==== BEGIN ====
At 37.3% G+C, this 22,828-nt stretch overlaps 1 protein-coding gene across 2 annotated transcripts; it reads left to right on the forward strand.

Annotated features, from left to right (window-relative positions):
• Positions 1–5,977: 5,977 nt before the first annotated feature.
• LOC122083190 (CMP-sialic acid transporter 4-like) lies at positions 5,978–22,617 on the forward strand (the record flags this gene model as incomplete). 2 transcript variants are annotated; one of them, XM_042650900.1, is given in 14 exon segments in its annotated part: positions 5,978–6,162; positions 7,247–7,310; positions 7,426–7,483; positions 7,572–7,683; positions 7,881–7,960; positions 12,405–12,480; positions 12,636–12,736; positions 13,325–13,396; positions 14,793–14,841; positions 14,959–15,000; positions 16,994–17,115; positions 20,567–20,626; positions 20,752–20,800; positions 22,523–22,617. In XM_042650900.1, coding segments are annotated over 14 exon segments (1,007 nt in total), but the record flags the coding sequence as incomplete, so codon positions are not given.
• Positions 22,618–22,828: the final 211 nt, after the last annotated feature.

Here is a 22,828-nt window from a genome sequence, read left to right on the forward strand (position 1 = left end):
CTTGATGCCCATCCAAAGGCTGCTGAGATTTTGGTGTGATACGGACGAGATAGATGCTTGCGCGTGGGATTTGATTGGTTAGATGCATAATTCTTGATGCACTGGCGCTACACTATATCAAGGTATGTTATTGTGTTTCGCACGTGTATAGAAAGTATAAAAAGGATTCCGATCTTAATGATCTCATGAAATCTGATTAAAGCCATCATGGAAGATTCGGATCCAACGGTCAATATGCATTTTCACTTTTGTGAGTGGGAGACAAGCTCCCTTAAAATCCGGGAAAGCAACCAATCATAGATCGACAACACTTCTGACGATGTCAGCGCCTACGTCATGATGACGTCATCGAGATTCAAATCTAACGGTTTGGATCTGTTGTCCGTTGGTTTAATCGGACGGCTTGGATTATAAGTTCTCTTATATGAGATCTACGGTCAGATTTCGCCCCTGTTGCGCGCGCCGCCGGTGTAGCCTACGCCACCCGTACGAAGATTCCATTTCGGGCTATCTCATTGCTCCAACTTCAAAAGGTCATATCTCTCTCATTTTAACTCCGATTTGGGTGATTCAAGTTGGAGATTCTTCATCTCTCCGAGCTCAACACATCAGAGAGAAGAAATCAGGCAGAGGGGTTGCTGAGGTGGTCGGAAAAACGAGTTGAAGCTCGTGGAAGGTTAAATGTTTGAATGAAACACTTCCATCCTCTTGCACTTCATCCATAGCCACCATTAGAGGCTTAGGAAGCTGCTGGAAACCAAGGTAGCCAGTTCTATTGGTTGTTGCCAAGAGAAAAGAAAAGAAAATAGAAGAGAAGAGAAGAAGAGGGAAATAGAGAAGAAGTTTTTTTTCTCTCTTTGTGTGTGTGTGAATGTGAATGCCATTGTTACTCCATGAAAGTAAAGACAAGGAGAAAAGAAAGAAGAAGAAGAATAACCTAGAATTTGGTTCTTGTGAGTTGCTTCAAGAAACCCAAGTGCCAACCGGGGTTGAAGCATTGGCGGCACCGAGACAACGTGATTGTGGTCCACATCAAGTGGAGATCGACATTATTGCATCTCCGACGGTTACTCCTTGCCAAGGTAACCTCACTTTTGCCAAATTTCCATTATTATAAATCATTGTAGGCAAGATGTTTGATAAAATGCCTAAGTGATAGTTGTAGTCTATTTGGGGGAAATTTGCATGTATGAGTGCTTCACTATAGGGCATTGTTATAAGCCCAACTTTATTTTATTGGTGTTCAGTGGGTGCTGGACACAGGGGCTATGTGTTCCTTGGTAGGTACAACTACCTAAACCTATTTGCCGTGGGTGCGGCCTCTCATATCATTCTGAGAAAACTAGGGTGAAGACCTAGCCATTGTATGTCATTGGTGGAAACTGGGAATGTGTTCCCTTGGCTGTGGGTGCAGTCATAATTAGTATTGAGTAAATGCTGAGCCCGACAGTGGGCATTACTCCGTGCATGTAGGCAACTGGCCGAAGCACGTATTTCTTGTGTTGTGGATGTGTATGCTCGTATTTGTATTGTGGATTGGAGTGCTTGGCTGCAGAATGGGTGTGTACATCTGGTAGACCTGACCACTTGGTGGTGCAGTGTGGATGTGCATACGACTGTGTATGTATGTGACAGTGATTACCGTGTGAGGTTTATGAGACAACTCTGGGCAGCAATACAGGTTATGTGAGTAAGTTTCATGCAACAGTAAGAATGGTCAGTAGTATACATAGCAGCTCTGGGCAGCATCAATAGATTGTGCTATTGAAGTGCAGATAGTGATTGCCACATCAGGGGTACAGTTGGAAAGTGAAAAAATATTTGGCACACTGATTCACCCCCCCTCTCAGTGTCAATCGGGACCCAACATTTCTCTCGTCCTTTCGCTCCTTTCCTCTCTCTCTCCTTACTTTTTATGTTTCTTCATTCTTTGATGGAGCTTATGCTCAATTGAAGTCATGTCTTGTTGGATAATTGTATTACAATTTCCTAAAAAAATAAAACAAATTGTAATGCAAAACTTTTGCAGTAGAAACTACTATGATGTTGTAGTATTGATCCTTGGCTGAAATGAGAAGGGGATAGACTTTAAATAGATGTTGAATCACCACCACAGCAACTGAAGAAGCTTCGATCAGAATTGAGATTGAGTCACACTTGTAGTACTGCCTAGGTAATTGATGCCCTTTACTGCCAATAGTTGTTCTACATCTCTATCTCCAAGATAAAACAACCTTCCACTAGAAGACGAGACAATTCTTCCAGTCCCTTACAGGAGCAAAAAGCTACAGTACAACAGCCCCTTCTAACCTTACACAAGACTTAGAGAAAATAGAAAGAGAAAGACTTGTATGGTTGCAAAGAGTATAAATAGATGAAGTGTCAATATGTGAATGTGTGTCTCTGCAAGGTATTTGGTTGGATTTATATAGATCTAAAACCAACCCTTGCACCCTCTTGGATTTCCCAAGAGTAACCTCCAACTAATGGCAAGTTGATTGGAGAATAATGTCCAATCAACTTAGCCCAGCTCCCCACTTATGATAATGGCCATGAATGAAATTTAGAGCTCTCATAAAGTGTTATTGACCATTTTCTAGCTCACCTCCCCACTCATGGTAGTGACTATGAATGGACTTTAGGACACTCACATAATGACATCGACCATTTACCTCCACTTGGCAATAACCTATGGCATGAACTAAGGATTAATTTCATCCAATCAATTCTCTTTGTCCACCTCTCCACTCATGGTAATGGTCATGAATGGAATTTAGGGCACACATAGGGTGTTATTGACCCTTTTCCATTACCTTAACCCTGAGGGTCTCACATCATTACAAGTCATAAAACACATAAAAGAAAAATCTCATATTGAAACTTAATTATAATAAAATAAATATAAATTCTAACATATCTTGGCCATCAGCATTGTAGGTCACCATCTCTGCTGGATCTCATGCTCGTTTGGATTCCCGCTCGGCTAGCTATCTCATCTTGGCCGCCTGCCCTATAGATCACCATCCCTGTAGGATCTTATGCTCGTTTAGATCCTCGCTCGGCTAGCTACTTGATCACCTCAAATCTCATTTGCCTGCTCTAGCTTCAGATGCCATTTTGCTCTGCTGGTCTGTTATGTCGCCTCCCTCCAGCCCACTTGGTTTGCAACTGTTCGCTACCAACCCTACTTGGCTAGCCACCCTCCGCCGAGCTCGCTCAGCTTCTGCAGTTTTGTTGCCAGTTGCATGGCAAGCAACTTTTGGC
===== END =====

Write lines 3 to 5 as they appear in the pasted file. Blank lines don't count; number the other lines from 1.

• Positions 1–5,977: 5,977 nt before the first annotated feature.
• LOC122083190 (CMP-sialic acid transporter 4-like) lies at positions 5,978–22,617 on the forward strand (the record flags this gene model as incomplete). 2 transcript variants are annotated; one of them, XM_042650900.1, is given in 14 exon segments in its annotated part: positions 5,978–6,162; positions 7,247–7,310; positions 7,426–7,483; positions 7,572–7,683; positions 7,881–7,960; positions 12,405–12,480; positions 12,636–12,736; positions 13,325–13,396; positions 14,793–14,841; positions 14,959–15,000; positions 16,994–17,115; positions 20,567–20,626; positions 20,752–20,800; positions 22,523–22,617. In XM_042650900.1, coding segments are annotated over 14 exon segments (1,007 nt in total), but the record flags the coding sequence as incomplete, so codon positions are not given.
• Positions 22,618–22,828: the final 211 nt, after the last annotated feature.